But I deal with it, day by day, and for the most part, it’s okay. That’s really what I’ve been up to, most days of quar­antine. Thinking. Dealing with my head. Being okay. 

Besides that, being home isn’t so bad. When the weather is nice, I like to sit on our back porch and do some work and listen to the birds chirping and neigh­borhood dogs barking. I love my parents and my brother, and we’ve had fun playing euchre and watching Netflix. My mom and I espe­cially love watching movies with the dev­il­ishly-handsome Matthew McConaughey. Of course, we watch his movies not for his looks, but for his truly incredible acting skills. It’s nice to have mom’s cooking, too. 

Senior Nolan Ryan at home with his sib­lings. Nolan Ryan | Col­legian

Nolan Ryan, Class of 2020

While stuck at home during the COVID-19 pan­demic, I’ve realized the impor­tance of prac­ticing patience — espe­cially for an impa­tient person like myself.

At college, I had grown accus­tomed to the order of my daily routine: hurry to get ready in the morning, rush up the hill to classes (clutching my mug of coffee), study and hang out with friends, then repeat. I thought my life was bal­anced and ordered. But now that my family and I are stuck at home, the days have become more of a con­fused blur. The days, for many of us, begin to feel like a waiting room, hoping we are getting closer to normal life, or a sem­blance of it, resuming.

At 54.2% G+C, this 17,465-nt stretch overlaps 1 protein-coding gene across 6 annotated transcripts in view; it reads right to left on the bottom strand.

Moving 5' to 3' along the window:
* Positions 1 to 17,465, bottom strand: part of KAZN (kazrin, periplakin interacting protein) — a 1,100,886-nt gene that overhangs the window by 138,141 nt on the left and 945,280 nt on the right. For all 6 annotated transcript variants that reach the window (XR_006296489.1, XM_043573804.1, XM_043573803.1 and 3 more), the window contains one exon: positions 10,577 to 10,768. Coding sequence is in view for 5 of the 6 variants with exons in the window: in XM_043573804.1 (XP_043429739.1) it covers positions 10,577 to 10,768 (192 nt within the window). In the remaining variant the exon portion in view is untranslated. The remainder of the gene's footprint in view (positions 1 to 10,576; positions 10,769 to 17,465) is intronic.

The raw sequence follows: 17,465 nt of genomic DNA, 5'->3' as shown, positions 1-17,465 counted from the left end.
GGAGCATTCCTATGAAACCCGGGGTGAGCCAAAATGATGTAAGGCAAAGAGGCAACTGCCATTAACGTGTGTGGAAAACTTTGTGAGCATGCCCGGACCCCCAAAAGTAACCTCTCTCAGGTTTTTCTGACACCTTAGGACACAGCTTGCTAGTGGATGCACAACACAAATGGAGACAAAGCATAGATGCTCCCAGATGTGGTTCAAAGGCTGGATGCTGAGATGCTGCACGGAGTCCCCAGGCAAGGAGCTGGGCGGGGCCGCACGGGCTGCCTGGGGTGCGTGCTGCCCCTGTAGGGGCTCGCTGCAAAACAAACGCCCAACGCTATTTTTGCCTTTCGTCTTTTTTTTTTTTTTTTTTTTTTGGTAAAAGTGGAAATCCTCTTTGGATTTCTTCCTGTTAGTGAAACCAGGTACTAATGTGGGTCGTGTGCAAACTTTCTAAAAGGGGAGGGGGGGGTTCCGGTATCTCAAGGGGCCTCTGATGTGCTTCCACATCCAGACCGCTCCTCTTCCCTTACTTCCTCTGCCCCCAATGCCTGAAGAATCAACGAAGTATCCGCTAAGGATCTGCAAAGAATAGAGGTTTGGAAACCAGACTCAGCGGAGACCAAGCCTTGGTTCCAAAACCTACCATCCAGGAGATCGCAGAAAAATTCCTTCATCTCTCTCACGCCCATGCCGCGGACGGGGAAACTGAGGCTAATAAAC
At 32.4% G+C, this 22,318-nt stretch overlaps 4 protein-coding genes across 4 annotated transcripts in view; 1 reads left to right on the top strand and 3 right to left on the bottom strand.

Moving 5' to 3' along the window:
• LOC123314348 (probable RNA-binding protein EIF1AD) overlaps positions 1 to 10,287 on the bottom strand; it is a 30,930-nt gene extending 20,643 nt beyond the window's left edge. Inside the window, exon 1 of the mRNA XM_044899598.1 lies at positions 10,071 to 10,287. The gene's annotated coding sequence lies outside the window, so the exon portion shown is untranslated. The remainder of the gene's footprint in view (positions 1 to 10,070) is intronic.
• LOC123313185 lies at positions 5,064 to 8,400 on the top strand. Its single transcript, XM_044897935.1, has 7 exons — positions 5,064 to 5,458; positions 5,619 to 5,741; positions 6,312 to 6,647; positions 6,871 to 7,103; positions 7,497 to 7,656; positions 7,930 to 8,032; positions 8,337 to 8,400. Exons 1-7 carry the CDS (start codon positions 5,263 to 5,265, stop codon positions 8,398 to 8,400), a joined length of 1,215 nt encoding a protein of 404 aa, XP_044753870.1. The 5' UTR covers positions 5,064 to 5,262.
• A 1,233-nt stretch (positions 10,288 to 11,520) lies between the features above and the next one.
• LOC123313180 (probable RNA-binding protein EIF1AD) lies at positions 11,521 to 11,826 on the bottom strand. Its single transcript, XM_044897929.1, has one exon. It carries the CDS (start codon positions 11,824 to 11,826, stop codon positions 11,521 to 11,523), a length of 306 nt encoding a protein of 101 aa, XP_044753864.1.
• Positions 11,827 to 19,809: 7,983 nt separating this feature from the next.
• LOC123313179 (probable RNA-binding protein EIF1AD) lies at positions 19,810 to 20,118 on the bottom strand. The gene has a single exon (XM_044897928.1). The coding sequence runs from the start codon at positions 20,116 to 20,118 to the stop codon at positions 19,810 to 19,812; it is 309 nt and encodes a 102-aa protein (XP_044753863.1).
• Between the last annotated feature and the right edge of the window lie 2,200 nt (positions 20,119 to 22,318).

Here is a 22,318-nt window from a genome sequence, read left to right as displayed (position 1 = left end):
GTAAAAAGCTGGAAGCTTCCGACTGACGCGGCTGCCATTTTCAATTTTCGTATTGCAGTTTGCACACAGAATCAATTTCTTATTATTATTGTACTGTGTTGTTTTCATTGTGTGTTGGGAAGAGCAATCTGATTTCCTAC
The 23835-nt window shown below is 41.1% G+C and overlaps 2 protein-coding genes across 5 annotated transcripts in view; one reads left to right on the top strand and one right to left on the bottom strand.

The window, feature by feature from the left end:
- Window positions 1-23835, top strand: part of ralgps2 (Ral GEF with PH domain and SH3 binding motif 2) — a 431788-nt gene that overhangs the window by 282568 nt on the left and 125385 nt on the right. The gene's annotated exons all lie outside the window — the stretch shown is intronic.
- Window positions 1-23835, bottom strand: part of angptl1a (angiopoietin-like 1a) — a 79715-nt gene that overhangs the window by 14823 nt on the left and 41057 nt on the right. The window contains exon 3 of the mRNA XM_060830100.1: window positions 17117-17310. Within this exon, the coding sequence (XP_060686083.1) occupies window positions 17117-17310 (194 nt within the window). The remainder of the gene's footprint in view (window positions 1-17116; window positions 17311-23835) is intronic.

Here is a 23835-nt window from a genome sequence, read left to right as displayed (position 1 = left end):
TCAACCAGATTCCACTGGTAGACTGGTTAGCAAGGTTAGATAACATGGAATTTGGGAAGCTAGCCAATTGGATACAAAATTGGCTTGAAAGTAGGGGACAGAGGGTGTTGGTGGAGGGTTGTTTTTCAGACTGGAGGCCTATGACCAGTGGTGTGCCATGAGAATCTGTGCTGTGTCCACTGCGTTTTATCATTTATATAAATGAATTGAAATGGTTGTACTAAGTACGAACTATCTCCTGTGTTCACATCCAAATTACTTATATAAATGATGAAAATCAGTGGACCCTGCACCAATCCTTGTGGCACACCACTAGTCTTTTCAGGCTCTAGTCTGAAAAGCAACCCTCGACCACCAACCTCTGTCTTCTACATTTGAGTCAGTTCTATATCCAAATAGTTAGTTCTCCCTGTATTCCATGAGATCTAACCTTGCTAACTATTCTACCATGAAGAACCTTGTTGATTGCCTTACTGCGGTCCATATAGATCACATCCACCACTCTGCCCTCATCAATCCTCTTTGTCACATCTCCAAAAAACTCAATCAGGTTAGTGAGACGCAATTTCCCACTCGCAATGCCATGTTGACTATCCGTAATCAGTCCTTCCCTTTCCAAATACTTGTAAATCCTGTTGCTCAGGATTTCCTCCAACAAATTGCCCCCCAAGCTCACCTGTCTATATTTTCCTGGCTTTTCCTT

Life becoming dis­or­dered, however, has been an unex­pected blessing. It has chal­lenged me to con­front the ways I might have become too com­fortable in what I thought were my per­fectly scheduled rou­tines.

With six people clois­tered inside every day, ten­sions can rise and com­mu­ni­cation can break down. This presents a greater chal­lenge to practice patience. 

Patience requires being content, even in the unex­pected dis­ruption of normal life. This reminds me of a passage from C.S. Lewis’s “Prince Caspian.” At one point when some Nar­nians despair about waiting for help, the badger Truf­fle­hunter speaks up: “Have patience, like us beasts. The help will come. It may be even now at the door.” 

Whether the end of quar­antine is upon us, now is the time to follow the badger’s counsel to be patient. Waiting patiently requires us to focus on the good things which come from bad sit­u­a­tions. Or, as Truf­fle­hunter puts it, “We don’t change. We hold on. I say good will come of it.”

Madeleine Miller, Class of 2020

Back home in northern Idaho, keeping your dis­tance is easy.